The annual PACK expo is making a triumphant return to Las Vegas live and in person September 27th to the 29th at the Las Vegas Convention Center and Lenox Laser could not be more excited to attend this event. There are so many amazing highlights this year including a dedicated packaging robot which is the first of its kind by Schubert Group, industry first early 1900s liquid filling machines, and the innovative gluing machine that was sold to Abbott Labs in 1937. A variety of manufacturers will be on hand from all areas of the packaging industry. From Coca-Cola, to pharmaceutical, to candy companies, they will all be there showing those in attendance the latest and greatest innovations in packaging and product innovation. Learn about maximizing profits to get the best out of the product and audience that they sell to. In person workshops and live demonstrations will be happening to give a first-hand account of what goes on behind the scenes to give consumers the products they hold tried-and-true in their everyday lives. While there, you can learn about cost-effective digital printing solutions for any packaging business.  

For our part of the expo, Lenox Laser will be excited to show guests our Container Closure Integrity Testing (CCIT) methods in a live talk and demonstration session taking you through the various stages of packaging testing that we do on a weekly basis. Our CCIT methods allow us to laser drill calibrated microleaks to test the durability of critical packaging and containers. We drill a wide variety of metals, alloys, plastics, glass, and composites. We test under many different conditions, whether open or closed, sealed or not. The utmost care and safety standards are delivered to our customers every time.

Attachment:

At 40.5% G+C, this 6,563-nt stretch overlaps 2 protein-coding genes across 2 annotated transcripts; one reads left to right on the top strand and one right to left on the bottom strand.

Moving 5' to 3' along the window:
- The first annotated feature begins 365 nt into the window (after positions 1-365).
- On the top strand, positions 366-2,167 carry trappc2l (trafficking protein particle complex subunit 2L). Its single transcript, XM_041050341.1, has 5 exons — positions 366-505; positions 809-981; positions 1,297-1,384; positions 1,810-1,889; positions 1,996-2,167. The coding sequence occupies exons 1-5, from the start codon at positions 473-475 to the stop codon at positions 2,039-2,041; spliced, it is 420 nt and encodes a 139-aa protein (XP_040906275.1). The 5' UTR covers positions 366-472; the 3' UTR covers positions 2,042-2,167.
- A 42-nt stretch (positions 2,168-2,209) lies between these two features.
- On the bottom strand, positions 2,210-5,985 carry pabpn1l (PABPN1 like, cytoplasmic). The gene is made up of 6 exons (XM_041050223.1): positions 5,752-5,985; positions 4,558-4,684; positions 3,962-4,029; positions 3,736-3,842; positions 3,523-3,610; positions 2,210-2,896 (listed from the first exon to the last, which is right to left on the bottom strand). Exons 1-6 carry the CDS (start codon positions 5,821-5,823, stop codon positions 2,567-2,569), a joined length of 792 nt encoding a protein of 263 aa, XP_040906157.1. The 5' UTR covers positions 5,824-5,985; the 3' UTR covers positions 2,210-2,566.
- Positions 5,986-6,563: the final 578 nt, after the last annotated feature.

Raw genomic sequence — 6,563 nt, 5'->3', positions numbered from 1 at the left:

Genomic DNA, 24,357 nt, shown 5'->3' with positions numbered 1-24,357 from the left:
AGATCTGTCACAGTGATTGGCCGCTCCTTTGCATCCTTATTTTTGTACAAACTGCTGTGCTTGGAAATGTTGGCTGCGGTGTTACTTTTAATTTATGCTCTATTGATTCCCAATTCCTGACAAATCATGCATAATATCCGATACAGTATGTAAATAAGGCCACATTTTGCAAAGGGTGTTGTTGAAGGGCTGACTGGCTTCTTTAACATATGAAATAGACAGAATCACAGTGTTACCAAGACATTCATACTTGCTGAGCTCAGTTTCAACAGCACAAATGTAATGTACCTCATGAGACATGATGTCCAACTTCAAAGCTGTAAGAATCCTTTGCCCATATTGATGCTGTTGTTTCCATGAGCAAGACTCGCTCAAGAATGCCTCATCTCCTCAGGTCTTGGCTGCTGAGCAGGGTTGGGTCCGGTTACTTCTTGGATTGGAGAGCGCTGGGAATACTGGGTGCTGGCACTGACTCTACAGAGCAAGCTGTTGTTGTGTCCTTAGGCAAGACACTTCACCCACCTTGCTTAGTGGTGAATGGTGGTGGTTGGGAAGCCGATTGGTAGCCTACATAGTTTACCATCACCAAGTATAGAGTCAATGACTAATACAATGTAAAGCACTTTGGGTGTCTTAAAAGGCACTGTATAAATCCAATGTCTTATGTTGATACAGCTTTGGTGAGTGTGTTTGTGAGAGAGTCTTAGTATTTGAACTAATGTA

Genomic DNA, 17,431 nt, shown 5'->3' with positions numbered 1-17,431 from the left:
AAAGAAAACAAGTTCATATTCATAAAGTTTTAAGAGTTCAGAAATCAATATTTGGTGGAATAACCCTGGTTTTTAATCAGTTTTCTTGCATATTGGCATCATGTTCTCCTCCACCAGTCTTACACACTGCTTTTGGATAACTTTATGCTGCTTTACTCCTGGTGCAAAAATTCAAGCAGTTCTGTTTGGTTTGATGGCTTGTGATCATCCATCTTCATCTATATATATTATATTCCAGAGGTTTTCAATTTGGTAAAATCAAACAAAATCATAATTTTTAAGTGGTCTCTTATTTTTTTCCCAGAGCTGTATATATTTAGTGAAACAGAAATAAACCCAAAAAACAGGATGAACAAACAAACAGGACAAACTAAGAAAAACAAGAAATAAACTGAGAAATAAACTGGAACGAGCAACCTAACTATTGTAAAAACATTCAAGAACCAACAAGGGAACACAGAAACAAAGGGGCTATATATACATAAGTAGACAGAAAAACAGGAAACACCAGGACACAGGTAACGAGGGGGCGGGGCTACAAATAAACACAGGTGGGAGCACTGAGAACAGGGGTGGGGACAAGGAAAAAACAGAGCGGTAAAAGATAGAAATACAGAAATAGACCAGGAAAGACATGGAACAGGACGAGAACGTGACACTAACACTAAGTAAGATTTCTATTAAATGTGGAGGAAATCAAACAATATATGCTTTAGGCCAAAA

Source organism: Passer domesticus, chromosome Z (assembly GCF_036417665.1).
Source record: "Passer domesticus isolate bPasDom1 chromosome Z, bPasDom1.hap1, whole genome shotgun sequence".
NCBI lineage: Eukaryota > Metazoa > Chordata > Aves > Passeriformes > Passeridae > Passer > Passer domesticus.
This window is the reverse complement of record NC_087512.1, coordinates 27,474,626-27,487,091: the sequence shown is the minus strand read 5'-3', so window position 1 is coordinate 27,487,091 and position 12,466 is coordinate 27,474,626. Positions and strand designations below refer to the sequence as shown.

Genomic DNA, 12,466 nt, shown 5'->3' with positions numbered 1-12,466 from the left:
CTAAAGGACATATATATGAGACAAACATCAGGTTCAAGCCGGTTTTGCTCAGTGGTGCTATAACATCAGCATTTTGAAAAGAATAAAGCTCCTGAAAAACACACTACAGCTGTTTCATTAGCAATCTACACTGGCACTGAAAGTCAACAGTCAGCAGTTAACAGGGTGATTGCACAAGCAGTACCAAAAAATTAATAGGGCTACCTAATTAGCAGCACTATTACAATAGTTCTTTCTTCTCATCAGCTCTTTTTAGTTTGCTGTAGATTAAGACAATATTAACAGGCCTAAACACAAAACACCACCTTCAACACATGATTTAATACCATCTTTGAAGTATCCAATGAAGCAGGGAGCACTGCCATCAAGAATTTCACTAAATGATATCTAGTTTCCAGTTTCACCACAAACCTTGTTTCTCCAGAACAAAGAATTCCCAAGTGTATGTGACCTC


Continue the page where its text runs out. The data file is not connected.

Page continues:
Look for us at booth number 6817 as we proudly show you just one of our company’s many services held in high esteem for over 40 years now. We are excited to be a part of this massively popular show within the packaging industry and we sincerely thank all involved at PACK for having us as a guest speaker, we will be thrilled to see you there. ]

Click here to visit the PACK Expo site for more information.

To join Lenox Laser at the event, register to attend, here.

Researchers Discover Unexpected Interaction Between Electrons in New Metal

Scientific discoveries continually improve and shape the foundations of our daily lives.  This has again proven true with the discovery of a new metal that allows electrons to flow like liquid filtered through a pipe. Atoms typically move in metal by loose electrons also known as free electrons that group together to form negative charges near the positive charges. In a new study, done by experimental physicists at Boston College, the goal was to find out how electrons can move like liquid inside of a new superconductor called Ditetrelide (NbGe2). It was found that interactions with phonons, small “particles” of heat or vibrational energy, can cause drastic shifts. The new metal is a combination of Germanium and Niobium. It was also noted that with this liquid metal combination, the laws of hydrodynamics could still be obeyed. By interacting with these phonons, the electron-phonon liquid can be created. 

Three different methods were used to study the metal to give it a more scientific breakdown. Electrical resistance testing was able to display high mass electrons. Raman scattering showed different levels of vibration in the Ditetrelide (NbGe2) due to the differential flow in the electrons. The final method was x-ray diffraction showing in detail the structure of the metal. With further experimentation, the electron mass was found to be three times larger than initially predicted.